The jury in the trial of a police officer accused of raping his colleague has now heard a third version of what happened that night.
A 29-year-old police officer is on trial in the Auckland District Court this month accused of groping a female officer and later raping her while she slept.
The complainant has told the jury she was sleeping in a Kerikeri motel last February when she woke up to the man raping her.
It's the defence's case the woman was awake at the time and a willing participant in what was a prearranged hook up.
Today a senior officer, who cannot be identified, told the jury the accused woke him up that night in a panic to tell him the woman was upset.
"He looked a little bit het up, a little bit panicked. He ran his fingers through his hair and said 'boss I was speaking to [the woman] earlier in the night and she told me once everyone's gone to bed to go over to her unit to see her'.
"He then went on to say that he went over to her unit, knocked on the door and there was no reply from inside so he opened the door, went inside, sat on the bed and shook [the woman] to wake her up."
The witness said the accused told him the woman woke up and said "this is wrong, we can't do this", a comment that made the sergeant worry and ask the accused if anything else had happened.
"I changed my tone ... in a manner that this is really important. [The accused] looked at me, got his hands out in front, palms up, and went 'no. No no no, nothing like that'."
The witness said it was clear to both men they were talking about sexual activity and the man's answer subsided his alarm.
"[The man] then went on to say 'I panicked and I tried to talk to her but she was upset with me' and he said he remained in the room for about 10 minutes before leaving the room."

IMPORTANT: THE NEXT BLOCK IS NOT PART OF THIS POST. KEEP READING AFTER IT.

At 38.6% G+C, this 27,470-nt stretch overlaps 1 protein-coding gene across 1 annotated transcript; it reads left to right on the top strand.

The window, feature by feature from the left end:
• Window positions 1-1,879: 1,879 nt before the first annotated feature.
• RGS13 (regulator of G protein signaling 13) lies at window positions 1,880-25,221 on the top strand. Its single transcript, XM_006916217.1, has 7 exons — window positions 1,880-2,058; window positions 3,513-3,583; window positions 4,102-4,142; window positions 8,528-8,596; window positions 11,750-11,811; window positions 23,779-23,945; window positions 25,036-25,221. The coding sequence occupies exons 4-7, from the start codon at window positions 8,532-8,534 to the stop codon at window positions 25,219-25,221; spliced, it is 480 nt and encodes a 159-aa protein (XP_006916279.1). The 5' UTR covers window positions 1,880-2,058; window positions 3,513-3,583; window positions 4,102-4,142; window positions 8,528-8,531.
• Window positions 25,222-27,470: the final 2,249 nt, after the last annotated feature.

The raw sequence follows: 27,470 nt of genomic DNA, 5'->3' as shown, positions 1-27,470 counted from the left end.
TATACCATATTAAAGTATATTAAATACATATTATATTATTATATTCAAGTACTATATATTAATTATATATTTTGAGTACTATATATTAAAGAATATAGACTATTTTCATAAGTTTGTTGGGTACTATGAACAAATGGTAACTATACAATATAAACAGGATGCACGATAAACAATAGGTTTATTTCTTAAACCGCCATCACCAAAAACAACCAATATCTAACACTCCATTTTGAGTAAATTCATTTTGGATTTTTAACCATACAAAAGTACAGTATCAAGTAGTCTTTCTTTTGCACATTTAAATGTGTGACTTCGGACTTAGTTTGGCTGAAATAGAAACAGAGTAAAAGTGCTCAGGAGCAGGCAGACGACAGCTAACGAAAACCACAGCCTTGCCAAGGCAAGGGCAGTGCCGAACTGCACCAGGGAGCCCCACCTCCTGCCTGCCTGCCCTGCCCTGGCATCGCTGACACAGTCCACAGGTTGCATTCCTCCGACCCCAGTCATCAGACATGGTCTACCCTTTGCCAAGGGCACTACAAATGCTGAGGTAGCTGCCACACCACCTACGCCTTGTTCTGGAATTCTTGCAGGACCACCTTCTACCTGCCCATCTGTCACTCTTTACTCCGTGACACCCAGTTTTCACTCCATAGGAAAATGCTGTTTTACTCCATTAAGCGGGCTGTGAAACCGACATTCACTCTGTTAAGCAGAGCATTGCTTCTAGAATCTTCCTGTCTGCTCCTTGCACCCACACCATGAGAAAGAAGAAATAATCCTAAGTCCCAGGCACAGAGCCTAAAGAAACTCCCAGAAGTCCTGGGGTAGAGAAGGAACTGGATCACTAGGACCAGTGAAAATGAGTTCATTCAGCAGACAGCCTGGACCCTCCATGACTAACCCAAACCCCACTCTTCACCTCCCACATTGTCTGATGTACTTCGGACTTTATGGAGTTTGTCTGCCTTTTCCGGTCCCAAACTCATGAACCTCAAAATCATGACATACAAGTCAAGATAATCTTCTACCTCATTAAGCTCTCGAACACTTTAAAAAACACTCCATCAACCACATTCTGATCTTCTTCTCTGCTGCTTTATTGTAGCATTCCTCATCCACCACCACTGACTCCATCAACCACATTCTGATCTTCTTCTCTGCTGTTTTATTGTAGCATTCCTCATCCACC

The witness's evidence is the third version of events the jury has heard; the first being the complainant being raped in her sleep and the second being the defence's case that any sexual activity was consensual.
Yesterday, a male constable first on the scene told the jury he found the woman crying hysterically in her bed.
The man, who was sharing a unit with the defendant, first told police the woman said she'd woken up to the man on top of her, later saying she told him she'd woken up to the man raping her.
Today the court heard the officer's story changed after he was given notice any statement he gave could be used in an employment investigation into his behaviour that night.
Under cross-examination, the constable said he had "no doubt" the second version was what he heard the woman say.
He denied feeling pressure from senior officers managing the case or being worried about his job giving evidence against his colleague.
The constable expressed shock at what he heard was corroborated by their sergeant today - who said the constable was subdued when he returned from the woman's room.
"Usually I would expect [the constable] and [the accused] to have some sort of interaction like 'hey bro it's all okay don't worry' or something like that but there was none of that.
"There was no conversation between the two of them and very limited eye contact as well."
The sergeant said he was told he needed to go and see the woman himself and found her under a sheet, her legs pulled up to her chest, sobbing and crying.
The jury have heard a recording of a conversation they had in which the sergeant asks the woman what she wants to do.
"I wanted the words to come out of her that she wanted to go forward and do something about it. Clearly if she'd said she didn't want to do anything about it it wouldn't have been the end of the process ... but she was very clear with what she wanted to do," he told the jury today.
The complainant was medically examined by Dr Victoria Parlour the following morning.
Dr Parlour told the jury she found no internal injuries, but that did not surprise her as they were uncommon.
She said the presence of an injury did not mean sexual activity was not consensual - just as the absense of injury did not mean a sexual assault had not occurred.
The trial before Judge Thomas and a jury of six women and six men was set down for two weeks but may run longer.